It’s time to start previewing the Cleveland Browns’ linebackers heading into training camp! We’ll start with outside linebacker and the top two players at the position for Part 1. In Part 2, we’ll look at the other three outside linebacker candidates before quickly moving on to the inside linebacker candidates.
1. Jamie Collins Sr. - Starting Outside Linebacker
Height: 6-3 | Weight: 250 lbs | Age: 27
Experience: 5 years | College: Southern Mississippi
Cleveland made a bold move during the 2016 season by trading a 3rd round compensatory pick to the New England Patriots for Collins. The issue with the trade wasn’t the player, as Collins, a former Pro Bowler and second-team All-Pro, is considered one of the better outside linebackers in the NFL. It was also a position that Cleveland was in desperate need of help at after the likes of Paul Kruger and Nate Orchard didn’t pay immediate dividends.
The risk involved in the whole situation was that Collins was in the final year of his contract. In a worst-case scenario, the Browns could have traded a third round pick during a winless season in exchange for a meaningless rental. They definitely had the intention of extending Collins’ contract, but would Collins really want to do that for a team that had been as bad as the Browns?
Players differ when it comes to how choosy they are for the team they play for. I think Collins loves to be a freelancer on defense, and while that may have worked for a certain stretch of time in New England, Bill Belichick had enough of it and felt they could still win a Super Bowl without him (and of course, being as loaded and well-coached as the Patriots are, they did).
Collins showed his gratitude to the Browns welcoming him and treating him like a top-tier player by agreeing to a 4-year, $50 million deal with $26.4 million guaranteed before the start of free agency. That was great news because last year, there were a couple of games in which Collins single-handedly turned the Browns into a respectable defense for at least a half. That sounds like an awful low bar, but let’s be real -- with how bad the Browns were, I can’t believe just one player can change the entire defensive production for every quarter of every game. But he certainly did help.
There were two concerns with Collins. First, there were a couple of plays in which I thought he eased up instead of attempting to go all out. For example -- Odell Beckham probably scores on this play regardless, but if Collins had decided to pursue him, maybe something happens to prevent him from going all the way?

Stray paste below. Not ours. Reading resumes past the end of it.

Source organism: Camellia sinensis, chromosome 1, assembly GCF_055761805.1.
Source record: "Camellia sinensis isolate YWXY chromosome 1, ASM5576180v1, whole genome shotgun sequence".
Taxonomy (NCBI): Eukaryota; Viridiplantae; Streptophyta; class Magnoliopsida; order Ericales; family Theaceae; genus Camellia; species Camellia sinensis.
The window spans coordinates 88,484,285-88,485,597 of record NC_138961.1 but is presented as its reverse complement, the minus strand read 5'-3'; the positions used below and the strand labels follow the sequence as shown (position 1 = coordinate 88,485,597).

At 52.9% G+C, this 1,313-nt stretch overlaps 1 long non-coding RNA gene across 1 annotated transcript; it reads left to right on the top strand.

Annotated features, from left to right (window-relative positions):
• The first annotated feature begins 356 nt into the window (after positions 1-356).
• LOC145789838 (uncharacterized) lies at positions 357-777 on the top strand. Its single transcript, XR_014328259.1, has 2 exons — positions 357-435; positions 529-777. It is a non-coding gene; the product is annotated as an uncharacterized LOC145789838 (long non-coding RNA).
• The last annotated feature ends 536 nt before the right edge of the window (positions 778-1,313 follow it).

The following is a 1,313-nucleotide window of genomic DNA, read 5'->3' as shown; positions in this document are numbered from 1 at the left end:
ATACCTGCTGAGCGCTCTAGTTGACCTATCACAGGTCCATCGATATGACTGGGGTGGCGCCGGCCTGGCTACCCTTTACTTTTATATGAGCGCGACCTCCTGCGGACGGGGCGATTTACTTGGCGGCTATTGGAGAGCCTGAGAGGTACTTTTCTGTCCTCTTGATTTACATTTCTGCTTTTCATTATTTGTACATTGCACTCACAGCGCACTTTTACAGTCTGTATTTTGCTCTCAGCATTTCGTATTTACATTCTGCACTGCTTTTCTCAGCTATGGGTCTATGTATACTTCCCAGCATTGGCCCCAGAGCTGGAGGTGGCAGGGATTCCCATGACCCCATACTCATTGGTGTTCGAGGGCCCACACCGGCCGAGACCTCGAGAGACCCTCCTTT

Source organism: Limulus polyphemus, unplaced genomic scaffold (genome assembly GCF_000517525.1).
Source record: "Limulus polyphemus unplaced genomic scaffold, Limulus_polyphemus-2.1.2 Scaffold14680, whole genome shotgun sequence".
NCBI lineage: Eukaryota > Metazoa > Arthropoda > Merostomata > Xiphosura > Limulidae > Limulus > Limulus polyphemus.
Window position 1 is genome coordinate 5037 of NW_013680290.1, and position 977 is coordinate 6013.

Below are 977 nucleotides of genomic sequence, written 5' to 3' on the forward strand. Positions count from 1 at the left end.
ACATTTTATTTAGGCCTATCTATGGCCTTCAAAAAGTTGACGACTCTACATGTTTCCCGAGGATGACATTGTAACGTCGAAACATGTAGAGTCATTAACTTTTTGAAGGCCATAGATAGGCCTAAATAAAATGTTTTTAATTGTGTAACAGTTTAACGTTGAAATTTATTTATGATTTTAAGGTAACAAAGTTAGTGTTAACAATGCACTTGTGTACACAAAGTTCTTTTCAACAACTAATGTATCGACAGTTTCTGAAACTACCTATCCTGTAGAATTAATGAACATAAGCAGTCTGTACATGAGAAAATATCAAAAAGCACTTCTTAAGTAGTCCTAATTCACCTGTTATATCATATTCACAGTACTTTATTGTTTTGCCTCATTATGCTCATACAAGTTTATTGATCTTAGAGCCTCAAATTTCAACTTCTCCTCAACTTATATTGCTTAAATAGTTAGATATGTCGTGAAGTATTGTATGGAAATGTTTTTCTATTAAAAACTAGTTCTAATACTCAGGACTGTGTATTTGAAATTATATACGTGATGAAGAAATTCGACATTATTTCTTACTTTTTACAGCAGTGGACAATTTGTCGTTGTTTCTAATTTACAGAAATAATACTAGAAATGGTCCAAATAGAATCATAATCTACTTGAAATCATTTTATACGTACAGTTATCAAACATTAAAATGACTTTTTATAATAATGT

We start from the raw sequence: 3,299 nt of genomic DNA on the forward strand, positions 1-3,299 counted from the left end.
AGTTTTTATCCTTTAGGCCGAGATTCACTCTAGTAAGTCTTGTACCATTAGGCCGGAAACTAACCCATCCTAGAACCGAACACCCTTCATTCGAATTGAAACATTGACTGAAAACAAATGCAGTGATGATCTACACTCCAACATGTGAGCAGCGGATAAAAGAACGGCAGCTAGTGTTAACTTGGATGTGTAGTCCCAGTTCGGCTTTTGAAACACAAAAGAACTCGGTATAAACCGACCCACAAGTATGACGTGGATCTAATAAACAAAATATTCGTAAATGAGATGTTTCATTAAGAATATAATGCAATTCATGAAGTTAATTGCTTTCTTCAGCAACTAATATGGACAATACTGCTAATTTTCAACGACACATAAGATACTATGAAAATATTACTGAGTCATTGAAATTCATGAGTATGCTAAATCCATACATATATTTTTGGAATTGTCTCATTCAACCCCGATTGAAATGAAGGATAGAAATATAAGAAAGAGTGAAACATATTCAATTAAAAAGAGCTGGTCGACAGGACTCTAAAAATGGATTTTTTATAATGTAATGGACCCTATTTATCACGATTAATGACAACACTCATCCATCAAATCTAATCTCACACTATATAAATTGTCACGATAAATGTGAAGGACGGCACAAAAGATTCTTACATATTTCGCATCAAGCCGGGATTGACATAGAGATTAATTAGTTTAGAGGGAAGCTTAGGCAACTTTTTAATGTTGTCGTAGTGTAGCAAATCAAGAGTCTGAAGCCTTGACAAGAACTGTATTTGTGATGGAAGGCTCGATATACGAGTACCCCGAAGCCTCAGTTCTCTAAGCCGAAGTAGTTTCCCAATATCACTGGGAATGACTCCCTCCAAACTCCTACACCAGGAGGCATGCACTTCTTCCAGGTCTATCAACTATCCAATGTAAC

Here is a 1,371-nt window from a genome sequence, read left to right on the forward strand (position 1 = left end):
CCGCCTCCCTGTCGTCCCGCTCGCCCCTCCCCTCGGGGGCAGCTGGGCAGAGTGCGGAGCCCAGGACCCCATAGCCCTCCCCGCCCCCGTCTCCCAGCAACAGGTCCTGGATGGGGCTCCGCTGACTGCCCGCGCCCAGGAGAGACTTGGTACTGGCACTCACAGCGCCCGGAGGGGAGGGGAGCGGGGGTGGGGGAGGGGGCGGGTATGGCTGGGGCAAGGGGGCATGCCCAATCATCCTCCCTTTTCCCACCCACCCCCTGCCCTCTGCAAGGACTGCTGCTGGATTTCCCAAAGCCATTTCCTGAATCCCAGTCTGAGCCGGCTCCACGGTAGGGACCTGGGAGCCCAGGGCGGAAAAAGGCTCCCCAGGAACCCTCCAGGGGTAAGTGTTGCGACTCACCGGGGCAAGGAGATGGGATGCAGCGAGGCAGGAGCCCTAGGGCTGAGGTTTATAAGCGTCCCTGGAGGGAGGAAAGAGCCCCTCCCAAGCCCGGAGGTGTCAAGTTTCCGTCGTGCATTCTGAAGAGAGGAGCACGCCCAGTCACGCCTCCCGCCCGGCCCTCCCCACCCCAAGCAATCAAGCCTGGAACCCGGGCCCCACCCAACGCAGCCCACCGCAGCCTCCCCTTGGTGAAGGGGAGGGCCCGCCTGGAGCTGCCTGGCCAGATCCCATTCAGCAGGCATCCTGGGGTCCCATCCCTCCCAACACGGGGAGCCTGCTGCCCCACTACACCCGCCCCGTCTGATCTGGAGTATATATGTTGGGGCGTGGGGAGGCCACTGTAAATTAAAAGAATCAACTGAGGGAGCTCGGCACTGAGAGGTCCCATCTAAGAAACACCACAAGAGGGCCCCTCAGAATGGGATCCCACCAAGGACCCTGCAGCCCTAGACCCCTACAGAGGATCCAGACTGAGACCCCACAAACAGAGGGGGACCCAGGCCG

Not one to usually judge or call out effort, but hard to think Jamie Collins was in any rush to chase down Odell Beckham pic.twitter.com/680gyy9O3y— Dan Pizzuta (@DanPizzuta) November 28, 2016
I’d like to think that was a circumstance of feeling defeated — it’s not a good excuse, but it doesn’t mean it’ll be a long-term trend if Gregg Williams sets him straight and Cleveland is playing competitive football. Another thing Collins needs to sort out this year is his work in coverage. That was actually a strong suit of his in New England, but with the Browns, PFF says he allowed 27 catches on 30 targets for 235 yards and 2 touchdowns "without getting his hand on a single pass." That could be a byproduct of being tossed into a new defensive system and being forced to play every snap on the fly with minimal preparation. Once again, I’ll lean on history here and expect Collins to be a Pro Bowl caliber player for Cleveland.
Final Roster Odds: 100%
2. Christian Kirksey - Starting Outside Linebacker
Height: 6-2 | Weight: 235 lbs | Age: 24
Experience: 4 years | College: Iowa
Kirksey got progressively better in each of his three seasons as an inside linebacker with the Browns, as Pro Football Focus demonstrates in the following infographic:
Browns LB Christian Kirksey led the league's LBs with his 63 defensive stops last season, more than his previous two seasons combined. pic.twitter.com/J5zFnA8P7q— Pro Football Focus (@PFF) May 29, 2017
It wasn’t just the stats that worked in Kirksey’s favor — he passed the eye test too. As PFF also noted, Kirksey recorded more defensive stops than any other linebacker in 2016. Entering the final year of his rookie contract, we knew Cleveland’s front office had made it a priority to extend him to a long-term deal. At the end of May, they did just that, signing him to a 4-year, $38 million contract extension that’ll keep him with the Browns through 2021.
Kirksey also proved he could be a workhorse, playing nearly every snap of the 2016 season. Besides being good against the run, Kirksey also demonstrated a pretty effective pass rush in 2016. Earlier this offseason, Kirksey acknowledged that he would be moving to outside linebacker this year, but stressed that a “linebacker is a linebacker” and that he is comfortable with the new way that defensive coordinator Gregg Williams will utilize him.
In reality, it won’t be too much different from what Kirksey was familiar with in the second half of 2016, when the team stopped playing Demario Davis (who is now with the Jets again) and played a lot more nickel defense with only two linebackers — Collins and Kirksey.
Final Roster Odds: 100%
Here is your poll question for Part 1:
Do you see Jamie Collins and/or Christian Kirksey making the Pro Bowl in 2017?
This poll is closed
Only Jamie Collins makes it
Only Christian Kirksey makes it
Both Kirksey and Collins make it
Neither Kirksey nor Collins make it